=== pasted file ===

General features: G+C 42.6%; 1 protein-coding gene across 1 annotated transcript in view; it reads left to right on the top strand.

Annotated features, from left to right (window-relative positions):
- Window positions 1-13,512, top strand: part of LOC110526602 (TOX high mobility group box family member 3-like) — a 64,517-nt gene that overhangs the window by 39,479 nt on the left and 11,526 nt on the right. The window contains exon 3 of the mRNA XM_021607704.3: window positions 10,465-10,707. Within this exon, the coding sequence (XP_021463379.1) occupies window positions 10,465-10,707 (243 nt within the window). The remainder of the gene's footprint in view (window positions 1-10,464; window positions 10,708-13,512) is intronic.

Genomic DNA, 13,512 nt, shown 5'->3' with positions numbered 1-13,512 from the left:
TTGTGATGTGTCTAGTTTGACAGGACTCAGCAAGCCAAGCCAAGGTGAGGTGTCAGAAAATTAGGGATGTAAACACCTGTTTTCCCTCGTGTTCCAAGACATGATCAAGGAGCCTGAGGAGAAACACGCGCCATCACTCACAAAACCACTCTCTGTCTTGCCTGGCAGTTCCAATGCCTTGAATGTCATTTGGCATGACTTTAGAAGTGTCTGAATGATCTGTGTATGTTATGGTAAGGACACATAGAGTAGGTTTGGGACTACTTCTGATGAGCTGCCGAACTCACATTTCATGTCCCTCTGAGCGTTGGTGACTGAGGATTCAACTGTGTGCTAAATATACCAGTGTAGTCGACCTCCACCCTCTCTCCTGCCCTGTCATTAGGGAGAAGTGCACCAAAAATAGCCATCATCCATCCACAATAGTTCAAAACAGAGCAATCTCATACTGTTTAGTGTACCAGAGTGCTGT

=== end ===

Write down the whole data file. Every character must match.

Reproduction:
General features: G+C 42.6%; 1 protein-coding gene across 1 annotated transcript in view; it reads left to right on the top strand.

Annotated features, from left to right (window-relative positions):
- Window positions 1-13,512, top strand: part of LOC110526602 (TOX high mobility group box family member 3-like) — a 64,517-nt gene that overhangs the window by 39,479 nt on the left and 11,526 nt on the right. The window contains exon 3 of the mRNA XM_021607704.3: window positions 10,465-10,707. Within this exon, the coding sequence (XP_021463379.1) occupies window positions 10,465-10,707 (243 nt within the window). The remainder of the gene's footprint in view (window positions 1-10,464; window positions 10,708-13,512) is intronic.

Genomic DNA, 13,512 nt, shown 5'->3' with positions numbered 1-13,512 from the left:
TTGTGATGTGTCTAGTTTGACAGGACTCAGCAAGCCAAGCCAAGGTGAGGTGTCAGAAAATTAGGGATGTAAACACCTGTTTTCCCTCGTGTTCCAAGACATGATCAAGGAGCCTGAGGAGAAACACGCGCCATCACTCACAAAACCACTCTCTGTCTTGCCTGGCAGTTCCAATGCCTTGAATGTCATTTGGCATGACTTTAGAAGTGTCTGAATGATCTGTGTATGTTATGGTAAGGACACATAGAGTAGGTTTGGGACTACTTCTGATGAGCTGCCGAACTCACATTTCATGTCCCTCTGAGCGTTGGTGACTGAGGATTCAACTGTGTGCTAAATATACCAGTGTAGTCGACCTCCACCCTCTCTCCTGCCCTGTCATTAGGGAGAAGTGCACCAAAAATAGCCATCATCCATCCACAATAGTTCAAAACAGAGCAATCTCATACTGTTTAGTGTACCAGAGTGCTGT